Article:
Hi momtotwins,

My heart goes out to you, with having to deal with the unanswered questions with your kids. I know if I were in your shoes, I would be turning the earth upside down to find the right answers and solutions for my kids. It's such a hard thing to pin point and even moreso with little ones. I don't know if you have access to a celiac center, but if it were me, that's what I would strive for, if at all possible. If that is not an option for you, perhaps you could call one of the well known celiac centers, and get a referral for a good pediatrician who is known in your area for keeping abreast of the most recent research dealing with celiac and gluten sensitivity. I would be HIGHLY suspicious of gluten with anyone who has the 2.5 marker. I know "they" say that this genetic marker means they only have the chance of having it, but if there are symptoms present, and they respond favorably to a gluten free diet, that says volumes.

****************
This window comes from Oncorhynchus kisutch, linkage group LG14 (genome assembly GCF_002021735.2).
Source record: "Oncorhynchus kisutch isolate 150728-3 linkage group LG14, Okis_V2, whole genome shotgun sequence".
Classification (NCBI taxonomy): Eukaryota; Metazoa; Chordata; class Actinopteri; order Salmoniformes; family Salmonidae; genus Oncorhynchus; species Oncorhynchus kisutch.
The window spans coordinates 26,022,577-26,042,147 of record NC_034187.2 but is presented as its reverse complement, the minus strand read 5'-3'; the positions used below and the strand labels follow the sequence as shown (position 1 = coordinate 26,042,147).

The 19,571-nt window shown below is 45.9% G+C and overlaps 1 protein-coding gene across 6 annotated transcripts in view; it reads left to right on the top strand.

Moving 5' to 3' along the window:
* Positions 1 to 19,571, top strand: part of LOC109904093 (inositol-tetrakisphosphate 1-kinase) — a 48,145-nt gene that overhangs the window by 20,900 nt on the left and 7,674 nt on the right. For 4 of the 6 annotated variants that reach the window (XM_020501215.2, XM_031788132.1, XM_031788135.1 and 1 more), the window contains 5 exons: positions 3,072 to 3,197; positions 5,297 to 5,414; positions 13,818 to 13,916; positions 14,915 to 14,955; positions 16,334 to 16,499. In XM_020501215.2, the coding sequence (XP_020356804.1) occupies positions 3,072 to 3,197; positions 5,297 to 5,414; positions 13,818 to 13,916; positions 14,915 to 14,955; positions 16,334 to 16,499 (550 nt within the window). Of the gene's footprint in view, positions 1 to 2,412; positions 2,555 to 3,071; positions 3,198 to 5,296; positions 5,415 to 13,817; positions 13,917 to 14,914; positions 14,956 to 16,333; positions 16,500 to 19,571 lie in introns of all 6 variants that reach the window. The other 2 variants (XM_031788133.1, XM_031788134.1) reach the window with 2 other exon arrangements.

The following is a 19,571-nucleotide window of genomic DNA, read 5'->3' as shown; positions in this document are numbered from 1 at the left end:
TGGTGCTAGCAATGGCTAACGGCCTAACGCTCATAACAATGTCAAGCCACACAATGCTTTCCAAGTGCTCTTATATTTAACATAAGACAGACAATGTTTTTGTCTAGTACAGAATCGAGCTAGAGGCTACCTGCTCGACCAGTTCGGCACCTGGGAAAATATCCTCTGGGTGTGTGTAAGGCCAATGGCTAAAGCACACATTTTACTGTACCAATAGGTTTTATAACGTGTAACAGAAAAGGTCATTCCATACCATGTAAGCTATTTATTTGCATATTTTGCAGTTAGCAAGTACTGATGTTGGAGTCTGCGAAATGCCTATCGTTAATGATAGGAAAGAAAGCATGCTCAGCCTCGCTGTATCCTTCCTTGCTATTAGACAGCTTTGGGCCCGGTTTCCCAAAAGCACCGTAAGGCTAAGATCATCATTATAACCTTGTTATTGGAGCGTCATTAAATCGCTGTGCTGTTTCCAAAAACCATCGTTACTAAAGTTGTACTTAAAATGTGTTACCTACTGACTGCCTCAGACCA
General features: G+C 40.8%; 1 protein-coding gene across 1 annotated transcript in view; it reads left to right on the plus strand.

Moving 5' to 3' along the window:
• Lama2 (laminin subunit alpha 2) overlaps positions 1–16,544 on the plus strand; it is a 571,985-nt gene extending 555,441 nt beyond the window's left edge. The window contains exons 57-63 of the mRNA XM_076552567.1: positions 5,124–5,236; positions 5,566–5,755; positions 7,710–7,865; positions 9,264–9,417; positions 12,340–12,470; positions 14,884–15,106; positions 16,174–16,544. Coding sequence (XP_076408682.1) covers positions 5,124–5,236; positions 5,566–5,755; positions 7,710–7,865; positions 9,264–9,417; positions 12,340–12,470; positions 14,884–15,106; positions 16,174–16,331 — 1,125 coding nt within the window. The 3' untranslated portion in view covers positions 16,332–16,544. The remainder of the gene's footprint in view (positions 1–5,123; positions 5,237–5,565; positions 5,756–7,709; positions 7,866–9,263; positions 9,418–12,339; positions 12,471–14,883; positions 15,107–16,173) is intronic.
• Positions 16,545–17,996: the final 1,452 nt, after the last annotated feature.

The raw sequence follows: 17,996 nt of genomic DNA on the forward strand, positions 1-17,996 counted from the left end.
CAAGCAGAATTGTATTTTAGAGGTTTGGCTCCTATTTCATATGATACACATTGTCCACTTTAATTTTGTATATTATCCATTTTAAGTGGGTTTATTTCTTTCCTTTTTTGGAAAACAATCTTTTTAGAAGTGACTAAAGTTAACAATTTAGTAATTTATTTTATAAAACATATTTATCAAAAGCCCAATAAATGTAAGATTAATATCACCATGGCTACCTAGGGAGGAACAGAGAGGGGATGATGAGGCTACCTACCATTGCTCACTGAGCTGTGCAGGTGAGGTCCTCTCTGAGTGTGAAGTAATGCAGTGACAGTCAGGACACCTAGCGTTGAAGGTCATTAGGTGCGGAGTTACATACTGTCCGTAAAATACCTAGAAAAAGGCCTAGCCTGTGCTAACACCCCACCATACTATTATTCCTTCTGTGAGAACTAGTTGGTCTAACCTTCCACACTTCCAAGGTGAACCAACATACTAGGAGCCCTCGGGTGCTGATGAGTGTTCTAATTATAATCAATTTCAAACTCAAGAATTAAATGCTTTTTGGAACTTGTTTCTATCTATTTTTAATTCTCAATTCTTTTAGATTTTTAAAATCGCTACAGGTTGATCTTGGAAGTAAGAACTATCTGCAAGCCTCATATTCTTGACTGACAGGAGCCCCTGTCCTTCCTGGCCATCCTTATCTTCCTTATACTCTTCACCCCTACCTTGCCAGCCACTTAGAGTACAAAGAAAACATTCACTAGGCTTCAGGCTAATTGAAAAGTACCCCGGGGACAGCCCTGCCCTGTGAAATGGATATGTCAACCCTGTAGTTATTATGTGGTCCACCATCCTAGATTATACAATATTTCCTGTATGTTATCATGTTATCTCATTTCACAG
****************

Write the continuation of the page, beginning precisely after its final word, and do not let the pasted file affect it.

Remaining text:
I keep remembering reading one doctor's article that said, even if tests are negative, if she has patients that test positive for DQ2 or DQ8, and they have symptoms, she puts them on gluten-free diet, and then challenges in a few months. That usually tells the truth, when testing fails. I would try to find a doctor in touch with celiac disease though, since kids have so much other stuff going on just in their general development. That would give me peace of mind, knowing my kids' doctor knew what he was doing and my kids were being well taken care of. Some doctors seem so clueless, and blow people off... hopefully yours is good and will at least attempt to learn rather than do that. :) I wish you the very best for you and your kiddlings... I can feel how frustrated you are and how much you care. I wish I had answers for you. Please keep us posted on how things are going for you. :wub: Hang in there! Hope everybody feels better soon!